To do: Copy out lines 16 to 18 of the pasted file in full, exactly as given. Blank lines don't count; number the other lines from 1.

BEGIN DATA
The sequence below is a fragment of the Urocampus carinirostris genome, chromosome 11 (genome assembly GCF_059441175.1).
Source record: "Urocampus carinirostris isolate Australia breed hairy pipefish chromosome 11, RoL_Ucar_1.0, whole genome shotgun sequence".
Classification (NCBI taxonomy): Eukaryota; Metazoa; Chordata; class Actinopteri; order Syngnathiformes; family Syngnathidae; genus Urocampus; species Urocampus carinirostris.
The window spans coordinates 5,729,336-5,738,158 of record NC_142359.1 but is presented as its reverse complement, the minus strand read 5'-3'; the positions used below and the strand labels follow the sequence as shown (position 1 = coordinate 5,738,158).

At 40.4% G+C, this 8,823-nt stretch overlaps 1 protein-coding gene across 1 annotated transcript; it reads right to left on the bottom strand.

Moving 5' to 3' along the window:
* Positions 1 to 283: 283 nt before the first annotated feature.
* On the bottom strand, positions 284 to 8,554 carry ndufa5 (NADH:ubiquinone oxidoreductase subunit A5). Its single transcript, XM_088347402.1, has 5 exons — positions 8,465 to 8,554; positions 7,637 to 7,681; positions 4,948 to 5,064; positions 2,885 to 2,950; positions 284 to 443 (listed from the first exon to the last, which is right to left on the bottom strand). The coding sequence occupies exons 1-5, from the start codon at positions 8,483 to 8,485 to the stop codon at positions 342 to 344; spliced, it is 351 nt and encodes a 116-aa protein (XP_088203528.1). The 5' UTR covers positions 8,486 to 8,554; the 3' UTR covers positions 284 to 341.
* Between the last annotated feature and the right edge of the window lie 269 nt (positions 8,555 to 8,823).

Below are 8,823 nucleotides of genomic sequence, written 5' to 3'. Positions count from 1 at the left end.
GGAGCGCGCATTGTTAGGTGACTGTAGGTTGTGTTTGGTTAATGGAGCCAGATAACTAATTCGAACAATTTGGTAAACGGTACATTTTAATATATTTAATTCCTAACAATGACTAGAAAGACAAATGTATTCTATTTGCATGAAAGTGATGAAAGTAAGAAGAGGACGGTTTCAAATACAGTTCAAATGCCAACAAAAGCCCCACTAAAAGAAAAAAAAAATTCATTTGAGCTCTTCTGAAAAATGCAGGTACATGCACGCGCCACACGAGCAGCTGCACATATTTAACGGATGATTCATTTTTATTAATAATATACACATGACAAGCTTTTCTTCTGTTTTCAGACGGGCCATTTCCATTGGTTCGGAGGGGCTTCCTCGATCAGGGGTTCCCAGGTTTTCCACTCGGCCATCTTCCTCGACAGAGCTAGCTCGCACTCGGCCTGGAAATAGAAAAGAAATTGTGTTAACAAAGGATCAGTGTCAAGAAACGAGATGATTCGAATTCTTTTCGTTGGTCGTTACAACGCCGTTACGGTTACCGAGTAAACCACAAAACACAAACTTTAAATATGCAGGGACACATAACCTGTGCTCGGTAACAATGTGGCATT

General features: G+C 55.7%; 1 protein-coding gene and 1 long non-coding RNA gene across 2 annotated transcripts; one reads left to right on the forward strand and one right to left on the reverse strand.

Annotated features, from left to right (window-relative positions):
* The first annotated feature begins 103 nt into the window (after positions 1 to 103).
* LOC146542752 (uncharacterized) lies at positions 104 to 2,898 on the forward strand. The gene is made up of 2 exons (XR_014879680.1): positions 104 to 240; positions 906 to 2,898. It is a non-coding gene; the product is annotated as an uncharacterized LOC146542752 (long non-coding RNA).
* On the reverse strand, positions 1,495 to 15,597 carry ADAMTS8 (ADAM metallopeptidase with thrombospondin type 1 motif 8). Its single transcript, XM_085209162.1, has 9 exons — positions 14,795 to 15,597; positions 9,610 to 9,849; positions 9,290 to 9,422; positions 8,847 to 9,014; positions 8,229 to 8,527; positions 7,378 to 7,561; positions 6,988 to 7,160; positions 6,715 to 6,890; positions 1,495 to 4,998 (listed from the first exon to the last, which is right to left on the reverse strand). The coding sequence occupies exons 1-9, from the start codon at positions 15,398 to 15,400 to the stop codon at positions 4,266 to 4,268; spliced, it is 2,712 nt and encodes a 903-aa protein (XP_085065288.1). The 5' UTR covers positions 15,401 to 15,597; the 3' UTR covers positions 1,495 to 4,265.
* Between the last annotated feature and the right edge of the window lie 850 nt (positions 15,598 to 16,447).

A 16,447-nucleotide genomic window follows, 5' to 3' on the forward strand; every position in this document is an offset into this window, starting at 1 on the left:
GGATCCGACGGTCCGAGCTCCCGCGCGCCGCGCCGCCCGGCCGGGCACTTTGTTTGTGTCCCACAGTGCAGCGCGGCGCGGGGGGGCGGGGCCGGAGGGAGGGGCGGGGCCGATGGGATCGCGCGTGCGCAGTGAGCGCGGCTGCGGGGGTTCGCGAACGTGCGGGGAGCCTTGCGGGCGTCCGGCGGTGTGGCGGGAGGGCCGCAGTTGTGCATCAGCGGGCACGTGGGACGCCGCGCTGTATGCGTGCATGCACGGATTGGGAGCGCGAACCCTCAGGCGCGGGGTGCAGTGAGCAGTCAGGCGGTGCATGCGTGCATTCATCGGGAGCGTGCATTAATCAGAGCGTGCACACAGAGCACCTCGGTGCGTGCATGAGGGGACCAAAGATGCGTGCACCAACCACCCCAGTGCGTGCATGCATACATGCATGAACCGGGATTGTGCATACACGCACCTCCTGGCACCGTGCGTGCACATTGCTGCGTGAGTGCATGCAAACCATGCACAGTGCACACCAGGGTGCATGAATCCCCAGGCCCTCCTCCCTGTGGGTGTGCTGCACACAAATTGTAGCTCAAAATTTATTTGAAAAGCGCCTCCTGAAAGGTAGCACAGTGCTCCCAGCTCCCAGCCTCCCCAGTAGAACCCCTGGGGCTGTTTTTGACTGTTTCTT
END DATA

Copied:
* On the reverse strand, positions 1,495 to 15,597 carry ADAMTS8 (ADAM metallopeptidase with thrombospondin type 1 motif 8). Its single transcript, XM_085209162.1, has 9 exons — positions 14,795 to 15,597; positions 9,610 to 9,849; positions 9,290 to 9,422; positions 8,847 to 9,014; positions 8,229 to 8,527; positions 7,378 to 7,561; positions 6,988 to 7,160; positions 6,715 to 6,890; positions 1,495 to 4,998 (listed from the first exon to the last, which is right to left on the reverse strand). The coding sequence occupies exons 1-9, from the start codon at positions 15,398 to 15,400 to the stop codon at positions 4,266 to 4,268; spliced, it is 2,712 nt and encodes a 903-aa protein (XP_085065288.1). The 5' UTR covers positions 15,401 to 15,597; the 3' UTR covers positions 1,495 to 4,265.
* Between the last annotated feature and the right edge of the window lie 850 nt (positions 15,598 to 16,447).

A 16,447-nucleotide genomic window follows, 5' to 3' on the forward strand; every position in this document is an offset into this window, starting at 1 on the left: